Photo by Rhett Wesley

The Night is Halloween, Madeleine

by Calie Voorhis

London, UK, October 31st, 2031, age 63 (The 7th Tiend)

Madeleine stalks through the streets of London, her net transmitting a careful stream of instructions, left here and right now. The voice of her AI is Bowie, his proper Britishness soothing, with a hint of the devilry she’d heard in her Thomm’s voice, so many years ago she’d forgotten.

Fuck, he’d be 28 and she was 63. Still, with the shadow of full crone-ness hanging above her like the scimitar moon, her boots clanking on cobblestones, rowan twigs strewn in her hair, and the plastic gun light in her pocket, she thinks she just might dance along with the retro Cure playing across the communal net channel.

She’d spent the last period training as hard as any final girl in the apocalyptic movies of her 80’s youth, earned herself biceps worthy of Linda, and the determination of Ripley. She’d printed the light gun in her pocket in fifteen different cafes, even though she doubted anything mundane could defeat the Faerie Queen and rescue her Thomm.

“Turn right. Your destination, Bersey’s Black Cabs, in service since 1897, will be on your left.” The coal-black door of the heli-cab swings open, revealing two pristine leather seats, though there was only one of her on this fool’s mission, this last attempt. Twenty-five minutes later, the cab swirls back up into the crowded London skyway, leaving her behind at Mile’s Cross Farm, shivering in the damp October night.

Mile’s Cross in Jamestown, NC would’ve been her first choice for this last confrontation, certainly cheaper, or even Mile’s Cross RV Park in bumfuck Australia, which would have been warmer, but here she is, at the last one and all her shaking isn’t just from the cold night, or from the venomous music trickling through Bowie’s soothing voice on the communal channel, but from the fear this last chance at rescue will slip through her grasp, like the snake she knows is coming.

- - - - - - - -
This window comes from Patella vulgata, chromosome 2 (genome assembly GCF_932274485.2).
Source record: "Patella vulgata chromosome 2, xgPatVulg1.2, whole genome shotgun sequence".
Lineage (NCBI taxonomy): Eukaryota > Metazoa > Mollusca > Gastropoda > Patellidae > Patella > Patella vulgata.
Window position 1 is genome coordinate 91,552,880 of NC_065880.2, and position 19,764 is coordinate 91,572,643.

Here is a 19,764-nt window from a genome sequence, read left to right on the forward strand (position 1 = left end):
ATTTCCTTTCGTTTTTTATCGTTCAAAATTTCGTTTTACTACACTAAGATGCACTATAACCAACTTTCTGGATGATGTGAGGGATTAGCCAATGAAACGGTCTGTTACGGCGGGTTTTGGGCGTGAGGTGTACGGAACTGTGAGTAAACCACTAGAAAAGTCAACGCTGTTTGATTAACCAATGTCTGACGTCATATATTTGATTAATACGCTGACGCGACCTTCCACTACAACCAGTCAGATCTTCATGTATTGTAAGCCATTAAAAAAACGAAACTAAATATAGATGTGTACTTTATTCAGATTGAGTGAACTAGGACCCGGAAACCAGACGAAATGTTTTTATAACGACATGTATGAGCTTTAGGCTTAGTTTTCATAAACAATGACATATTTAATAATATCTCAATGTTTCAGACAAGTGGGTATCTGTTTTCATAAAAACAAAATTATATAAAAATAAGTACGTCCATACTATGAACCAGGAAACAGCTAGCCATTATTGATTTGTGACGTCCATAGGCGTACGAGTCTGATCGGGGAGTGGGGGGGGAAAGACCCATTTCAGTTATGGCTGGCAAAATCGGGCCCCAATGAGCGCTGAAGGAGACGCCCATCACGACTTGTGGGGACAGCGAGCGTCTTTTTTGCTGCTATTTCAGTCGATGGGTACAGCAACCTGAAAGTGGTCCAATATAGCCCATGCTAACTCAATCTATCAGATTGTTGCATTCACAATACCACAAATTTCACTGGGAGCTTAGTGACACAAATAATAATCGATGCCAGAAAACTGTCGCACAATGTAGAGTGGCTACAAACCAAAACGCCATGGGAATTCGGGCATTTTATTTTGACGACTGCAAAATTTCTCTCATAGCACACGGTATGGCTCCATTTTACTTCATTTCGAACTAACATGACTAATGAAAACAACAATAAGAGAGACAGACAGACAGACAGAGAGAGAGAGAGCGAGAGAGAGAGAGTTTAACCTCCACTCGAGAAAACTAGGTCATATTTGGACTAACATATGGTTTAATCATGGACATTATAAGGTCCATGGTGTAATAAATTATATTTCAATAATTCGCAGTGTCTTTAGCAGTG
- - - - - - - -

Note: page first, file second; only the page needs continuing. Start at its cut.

Goths of all varieties, some old and Southern, known from long-ago college nights, most newly fledged chickss—posing and sneering without the weight of experience or the meaning of loss to give weight to their snarls—saunter up the road.  She steps to the center of the highway, though only the British, or parts of Wyoming, can call a one-lane road covered in sheep shit a highway.

The crowd flows past, parting around her, none touching; and behind them, the lane clears. A light spins out of the mist, bobbing up and down, and she realizes that the Queen is going old school this teind. The black horse, a sullen prince of night, rears up in front of her, hooves flashing silver, pawing at the air, then at her, sharp claws and decaying breath, large white teeth, filed and honed to points, snap.

This is nothing like the southern version. She’d braced herself for rednecks and wolf-packs, a caravan of cars, not large beasts with fangs.

Jamestown, NC, October 31st, 1989, age 21 (The 1st Tiend)

Madeleine shivered, on the edge of Mile’s Cross, the only intersection she’d found in the state of North Carolina, and of course, the crossing was in Jamestown. Jamestown, home of the Collard Festival and famed for a junior Okra Queen who’d gone on to win Miss North Carolina. Also, Jamestown, North Carolina, home to this year’s closest teind parade, and her only chance for seven long years.

She tried to peer over the State football players in front of her, tall and wide in their red Wolfpack hoodies. Her mohawk, deep blue, and already drizzling in the light mist, made her effectively taller, but they still blocked her view.

She shoved in between two of them.

“Well, pardon me.”

She didn’t respond.

“Hey, y’all,” another one said, the burliest of the three.  “I thought the freaks were supposed to be part of the parade.”

She could see the road now, the yellow lines blurry from fog.

The music preceded the procession, this parade that she had staked her hopes on, the chance to win him back. If he still wanted her, even after what she’d done. The heavy thumps of “Stigmata” pulsed through her, and the crowd tensed, all sixty or seventy of them—all either grizzled locals with heavy drawls, or frat boy types from the Triangle—State, Carolina, Duke, and Wake Forest, all in pre-requisite school hoodies, mostly jocks—looking to hassle the Goth parade.

She held firm, feeling the State boys pressing against her back. One of them reached up to touch her hair, the other two shrieking at delight with the daring. They had no idea of bravery.

Bravery was shivering through a funeral, held in another state, one she hadn’t been able to afford plane tickets to, so she’d held her own vigil in the old graveyard, by herself. Courage had been going to the clinic, by herself, and then back again by taxi to hide in her concrete tower dorm.  Fearlessness had kept her going through the cramps and the loss of everything.